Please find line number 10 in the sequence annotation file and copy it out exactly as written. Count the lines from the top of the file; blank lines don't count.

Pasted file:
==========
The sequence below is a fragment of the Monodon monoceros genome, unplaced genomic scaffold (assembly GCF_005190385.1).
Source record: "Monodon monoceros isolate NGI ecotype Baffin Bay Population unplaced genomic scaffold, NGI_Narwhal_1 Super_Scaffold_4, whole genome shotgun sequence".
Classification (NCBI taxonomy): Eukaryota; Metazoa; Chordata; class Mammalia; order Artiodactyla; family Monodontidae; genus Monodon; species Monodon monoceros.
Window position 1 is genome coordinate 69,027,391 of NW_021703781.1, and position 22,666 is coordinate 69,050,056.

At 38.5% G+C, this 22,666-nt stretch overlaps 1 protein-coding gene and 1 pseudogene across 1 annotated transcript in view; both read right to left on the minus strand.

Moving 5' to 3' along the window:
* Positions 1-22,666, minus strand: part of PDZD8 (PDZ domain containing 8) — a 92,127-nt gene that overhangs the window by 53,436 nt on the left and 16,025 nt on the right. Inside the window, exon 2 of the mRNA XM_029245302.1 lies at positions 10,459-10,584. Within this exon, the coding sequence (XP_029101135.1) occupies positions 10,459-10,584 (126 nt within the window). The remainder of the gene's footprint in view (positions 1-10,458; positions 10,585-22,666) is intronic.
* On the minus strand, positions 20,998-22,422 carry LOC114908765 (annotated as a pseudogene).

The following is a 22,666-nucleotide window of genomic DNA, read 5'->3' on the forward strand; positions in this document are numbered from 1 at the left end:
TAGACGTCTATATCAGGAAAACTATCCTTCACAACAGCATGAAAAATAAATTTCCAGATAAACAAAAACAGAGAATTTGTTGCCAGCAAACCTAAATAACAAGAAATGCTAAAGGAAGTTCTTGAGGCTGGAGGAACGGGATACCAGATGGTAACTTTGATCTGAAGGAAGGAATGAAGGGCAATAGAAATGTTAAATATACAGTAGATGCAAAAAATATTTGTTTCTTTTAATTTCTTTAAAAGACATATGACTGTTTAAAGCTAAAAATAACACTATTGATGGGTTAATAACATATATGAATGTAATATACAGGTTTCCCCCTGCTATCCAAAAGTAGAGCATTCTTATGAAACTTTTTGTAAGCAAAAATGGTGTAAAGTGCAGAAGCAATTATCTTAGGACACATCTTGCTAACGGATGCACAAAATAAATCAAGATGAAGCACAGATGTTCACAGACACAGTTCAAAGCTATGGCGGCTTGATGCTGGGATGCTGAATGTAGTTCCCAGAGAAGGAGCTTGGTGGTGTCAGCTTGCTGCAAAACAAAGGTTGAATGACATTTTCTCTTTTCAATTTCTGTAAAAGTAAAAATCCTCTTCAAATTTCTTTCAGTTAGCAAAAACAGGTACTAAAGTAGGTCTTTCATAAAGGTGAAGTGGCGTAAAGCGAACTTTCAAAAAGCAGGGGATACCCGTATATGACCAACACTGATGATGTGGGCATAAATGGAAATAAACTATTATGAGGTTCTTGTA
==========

TAGACGTCTATATCAGGAAAACTATCCTTCACAACAGCATGAAAAATAAATTTCCAGATAAACAAAAACAGAGAATTTGTTGCCAGCAAACCTAAATAACAAGAAATGCTAAAGGAAGTTCTTGAGGCTGGAGGAACGGGATACCAGATGGTAACTTTGATCTGAAGGAAGGAATGAAGGGCAATAGAAATGTTAAATATACAGTAGATGCAAAAAATATTTGTTTCTTTTAATTTCTTTAAAAGACATATGACTGTTTAAAGCTAAAAATAACACTATTGATGGGTTAATAACATATATGAATGTAATATACAGGTTTCCCCCTGCTATCCAAAAGTAGAGCATTCTTATGAAACTTTTTGTAAGCAAAAATGGTGTAAAGTGCAGAAGCAATTATCTTAGGACACATCTTGCTAACGGATGCACAAAATAAATCAAGATGAAGCACAGATGTTCACAGACACAGTTCAAAGCTATGGCGGCTTGATGCTGGGATGCTGAATGTAGTTCCCAGAGAAGGAGCTTGGTGGTGTCAGCTTGCTGCAAAACAAAGGTTGAATGACATTTTCTCTTTTCAATTTCTGTAAAAGTAAAAATCCTCTTCAAATTTCTTTCAGTTAGCAAAAACAGGTACTAAAGTAGGTCTTTCATAAAGGTGAAGTGGCGTAAAGCGAACTTTCAAAAAGCAGGGGATACCCGTATATGACCAACACTGATGATGTGGGCATAAATGGAAATAAACTATTATGAGGTTCTTGTA